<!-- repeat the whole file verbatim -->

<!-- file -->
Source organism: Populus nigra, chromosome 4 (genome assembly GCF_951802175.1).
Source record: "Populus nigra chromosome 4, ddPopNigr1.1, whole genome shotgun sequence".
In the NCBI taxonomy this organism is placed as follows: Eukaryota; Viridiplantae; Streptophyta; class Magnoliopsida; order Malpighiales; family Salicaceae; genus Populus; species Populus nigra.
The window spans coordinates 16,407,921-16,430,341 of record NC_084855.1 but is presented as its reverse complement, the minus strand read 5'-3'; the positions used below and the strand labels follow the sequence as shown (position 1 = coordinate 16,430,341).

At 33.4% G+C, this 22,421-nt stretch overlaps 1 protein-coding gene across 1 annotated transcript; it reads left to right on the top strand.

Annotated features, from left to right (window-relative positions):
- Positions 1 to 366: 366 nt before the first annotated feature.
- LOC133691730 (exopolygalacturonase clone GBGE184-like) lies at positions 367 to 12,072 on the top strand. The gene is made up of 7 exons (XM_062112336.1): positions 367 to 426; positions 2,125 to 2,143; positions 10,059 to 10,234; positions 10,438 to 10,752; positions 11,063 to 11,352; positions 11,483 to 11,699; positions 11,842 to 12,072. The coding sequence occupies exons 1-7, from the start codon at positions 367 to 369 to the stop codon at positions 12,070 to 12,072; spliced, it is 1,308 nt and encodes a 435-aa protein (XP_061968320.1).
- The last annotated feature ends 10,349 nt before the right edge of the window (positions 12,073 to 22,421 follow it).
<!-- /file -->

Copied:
Source organism: Populus nigra, chromosome 4 (genome assembly GCF_951802175.1).
Source record: "Populus nigra chromosome 4, ddPopNigr1.1, whole genome shotgun sequence".
In the NCBI taxonomy this organism is placed as follows: Eukaryota; Viridiplantae; Streptophyta; class Magnoliopsida; order Malpighiales; family Salicaceae; genus Populus; species Populus nigra.
The window spans coordinates 16,407,921-16,430,341 of record NC_084855.1 but is presented as its reverse complement, the minus strand read 5'-3'; the positions used below and the strand labels follow the sequence as shown (position 1 = coordinate 16,430,341).

At 33.4% G+C, this 22,421-nt stretch overlaps 1 protein-coding gene across 1 annotated transcript; it reads left to right on the top strand.

Annotated features, from left to right (window-relative positions):
- Positions 1 to 366: 366 nt before the first annotated feature.
- LOC133691730 (exopolygalacturonase clone GBGE184-like) lies at positions 367 to 12,072 on the top strand. The gene is made up of 7 exons (XM_062112336.1): positions 367 to 426; positions 2,125 to 2,143; positions 10,059 to 10,234; positions 10,438 to 10,752; positions 11,063 to 11,352; positions 11,483 to 11,699; positions 11,842 to 12,072. The coding sequence occupies exons 1-7, from the start codon at positions 367 to 369 to the stop codon at positions 12,070 to 12,072; spliced, it is 1,308 nt and encodes a 435-aa protein (XP_061968320.1).
- The last annotated feature ends 10,349 nt before the right edge of the window (positions 12,073 to 22,421 follow it).